Guild of One-Name Studies
One-name studies, Genealogy
This is a one name study of the name ELKINGTON.The name, or at least variants of it, have been used since before the Domesday Survey 1087 and it is mentioned in the Survey as Alchinton. Eltendon. in Lincolnshire, probably leading to the name North and South Elkington.
It is found in Bedfordshire and Buckinghamshire between 1226 and 1332 in the form of Eltesdon. The main source appears to be in Northamptonshire where there was a village called Elkington, which later Elkington families claim to be their root.
In Britain it is now found in Northamptonshire, Leicestershire, Oxfordshire, Warwickshire, Lancashire and a fairly large contingent in Lincolnshire. There are small enclaves in a few other counties in England.
The first recorded ELKINGTON going to America was in 1650 when George Elkington emigrated and founded the New Jersey Branch. There may have been earlier emigrations but this is the first recorded one.
There are many other countries now where the ELKINGTONs are found including Canada, Australia, both as convicts and emigrants, and where one emigrant married a Maori Girl and founded a whole new dynasty in New Zealand. There is also a small branch in the Solomon Islands and a breed of cats who carry the name in Norway.
There are many variants of the name. One of the earliest is the Anglican origin of Ealac's dun which means a hill or fortress (dun) of Elta and is referred to as Eletone and Elletone in the Domesday Survey of 1087. The name has continued to go through several changes since then including Elkinton/Elkerton/Eltinton/Eltenton as well as several more unusual variations. It is now mostly accepted as Elkington with the 'G' left out in some instances and one or two different spellings, usually because someone has misheard the name when noting it into a record.
It has mostly stabilised into ELKINGTON with one or two exceptions all over the world.
It crops up several times in the Cartulary of Pipewell Abbey founded in 1143 with a benefactor called John de Eltendon. It is found in Bedfordshire and Buckinghamshire between 1226 and 1332 in the form of Eltesdon. The main source appears to be in Northamptonshire where there was a village called Elkington, which later Elkington families claim to be their root.
This village. in which the Elkingtons lived was cleared in 1412, when the inhabitants who survived, fled to Pipewell Abbey. In the Cartulary it is described as 'destitute of all inhabitants save three or four servitors of the monastery Pipewell Abbey on account of pestilences' and the fact that the Pope sanctioned the Abbey's approbation of the Church there. Certainly there are no records of the village after 1420.
It is plain to see that the Elkington name and its variants stretch from Dunstable in the south, where they had interests in the building of the Castle there at the time of King John, to Shawell and Coventry following Watling Street, an ancient Roman Road traversing the midlands.
In Britian it is now found in Northamptonshire, Leicestershire, Oxfordshire, Warwickshire and a fairly large contingent in Lincolnshire. There are small enclaves elsewhere but these are the main counties where the name was originally found.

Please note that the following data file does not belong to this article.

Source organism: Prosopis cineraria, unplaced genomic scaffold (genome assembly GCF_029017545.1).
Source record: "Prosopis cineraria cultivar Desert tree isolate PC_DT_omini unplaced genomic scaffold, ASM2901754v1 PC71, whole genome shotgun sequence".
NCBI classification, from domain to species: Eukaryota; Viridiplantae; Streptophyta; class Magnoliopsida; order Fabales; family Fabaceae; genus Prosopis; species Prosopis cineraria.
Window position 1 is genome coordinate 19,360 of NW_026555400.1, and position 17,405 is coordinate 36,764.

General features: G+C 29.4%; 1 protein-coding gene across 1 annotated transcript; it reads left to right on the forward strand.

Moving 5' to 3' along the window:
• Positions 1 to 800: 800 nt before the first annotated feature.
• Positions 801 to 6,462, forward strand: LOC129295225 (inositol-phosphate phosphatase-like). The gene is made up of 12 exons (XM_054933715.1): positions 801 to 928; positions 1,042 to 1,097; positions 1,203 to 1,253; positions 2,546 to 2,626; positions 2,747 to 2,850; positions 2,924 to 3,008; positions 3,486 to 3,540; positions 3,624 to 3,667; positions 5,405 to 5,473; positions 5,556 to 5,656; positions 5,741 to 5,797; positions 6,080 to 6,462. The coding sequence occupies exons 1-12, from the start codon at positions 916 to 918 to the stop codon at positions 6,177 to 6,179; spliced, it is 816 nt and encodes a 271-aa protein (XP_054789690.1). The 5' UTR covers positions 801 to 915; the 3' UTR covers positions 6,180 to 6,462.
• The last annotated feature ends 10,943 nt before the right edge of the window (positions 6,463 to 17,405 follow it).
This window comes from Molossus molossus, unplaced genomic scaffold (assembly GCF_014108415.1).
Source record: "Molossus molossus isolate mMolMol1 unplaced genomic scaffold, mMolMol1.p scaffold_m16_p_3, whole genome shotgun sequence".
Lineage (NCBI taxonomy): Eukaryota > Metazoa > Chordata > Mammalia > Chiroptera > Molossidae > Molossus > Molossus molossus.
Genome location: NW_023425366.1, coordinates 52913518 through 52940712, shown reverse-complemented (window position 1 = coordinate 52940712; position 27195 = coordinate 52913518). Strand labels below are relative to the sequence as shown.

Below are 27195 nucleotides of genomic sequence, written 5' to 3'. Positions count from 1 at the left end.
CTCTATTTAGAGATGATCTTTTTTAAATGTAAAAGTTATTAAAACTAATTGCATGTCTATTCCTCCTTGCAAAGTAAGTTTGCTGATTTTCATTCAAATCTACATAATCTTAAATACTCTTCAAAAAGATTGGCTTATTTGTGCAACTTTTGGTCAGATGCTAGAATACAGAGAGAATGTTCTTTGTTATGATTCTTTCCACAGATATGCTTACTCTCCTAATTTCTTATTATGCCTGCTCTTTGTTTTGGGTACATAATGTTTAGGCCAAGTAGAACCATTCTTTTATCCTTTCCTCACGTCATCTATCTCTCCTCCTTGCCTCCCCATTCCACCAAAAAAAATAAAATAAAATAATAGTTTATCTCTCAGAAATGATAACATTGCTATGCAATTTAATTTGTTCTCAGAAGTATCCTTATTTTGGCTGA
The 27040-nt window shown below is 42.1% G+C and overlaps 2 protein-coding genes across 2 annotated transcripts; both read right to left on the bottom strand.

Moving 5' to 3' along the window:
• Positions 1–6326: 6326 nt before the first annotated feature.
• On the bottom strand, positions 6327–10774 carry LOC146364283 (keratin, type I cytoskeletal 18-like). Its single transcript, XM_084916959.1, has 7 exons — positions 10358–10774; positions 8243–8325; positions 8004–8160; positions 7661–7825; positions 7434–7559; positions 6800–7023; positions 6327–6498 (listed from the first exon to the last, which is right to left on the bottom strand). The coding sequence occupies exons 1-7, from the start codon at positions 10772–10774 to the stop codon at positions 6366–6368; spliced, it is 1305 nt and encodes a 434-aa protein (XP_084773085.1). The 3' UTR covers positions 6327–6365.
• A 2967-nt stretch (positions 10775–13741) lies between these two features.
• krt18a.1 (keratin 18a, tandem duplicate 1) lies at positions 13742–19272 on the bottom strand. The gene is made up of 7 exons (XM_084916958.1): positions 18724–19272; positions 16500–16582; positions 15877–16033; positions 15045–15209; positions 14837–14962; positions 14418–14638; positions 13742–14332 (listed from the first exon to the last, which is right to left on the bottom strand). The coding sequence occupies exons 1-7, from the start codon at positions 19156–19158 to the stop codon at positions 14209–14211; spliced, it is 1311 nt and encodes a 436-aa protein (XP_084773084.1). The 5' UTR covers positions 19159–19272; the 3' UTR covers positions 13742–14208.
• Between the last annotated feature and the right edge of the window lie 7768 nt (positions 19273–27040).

There are many other countries now where ELKINGTONs are found including Canada, Australia both as convicts and emigrants and where one emigrant married a Maori Girl and founded a whole new Dynasty in New Zealand. There is also a small branch in the Solomon Islands and a breed of cats who carry the name in Sweden.
The earliest recorded ELKINGTONs from the Church records starting in 1538 and a few odd records from a little earlier, show the family as Merchants and Travellers heavily involved with the East India Company.They owned estates and farms and in Victorian times became industrialists of note. Even those with a poor upbringing made good, with one becoming a Newspaper Magnate. A Sense of adventure is always present with a strong Army connection in various wars and travellers and explorers figuring fairly largely.
Several generations of several branches were born in India.
Many of the earliest Elkingtons from the Warwickshire branch lived in Oxfordshire and stayed there but when three brothers moved over the border to Warwickshire this founded the biggest area for some years. The first person to move over the border was Zacharias Elkington who was born in Oxon in 1604 and who moved on his marriage in 1633 and died in Warwicks in 1691. The highest frequency of the name in Britain was in the C19 when they had large families in and around Birmingham, Coventry and Rugby. However a lower incidence of the name is found in Lincolnshire as well as several other counties. There is a large contingent in Australia and Canada. There are also several large families in New Zealand, most of them descended from the marriage of Arthur Elkington to Marara Horomona, a Maori girl.
Now the name is spreading worldwide in fairly large numbers.
There is a large database with many ELKINGTONs on it. A record is kept of all people in the 1851 and 1881 British census and many more from the other censuses. The records of the American censuses for those that emigrated in the C19.
There are lists of names of people marrying into the family from 1505 to 2003 in many countries. There is also a database of most GRO references for marriages between 1837 to 1883.
The Elkington "legacy" website - The history and some trees of interesting Elkingtons.
Elkington-L@rootsweb.com - An exchange group to sort problems worldwide and to help people with their research.
This study is no longer registered with the Guild, but this profile page has been
retained at the member's request. Please note that neither officers nor members of the Guild are able to answer
any questions about this study.
However, the Guild has preserved the member's original website
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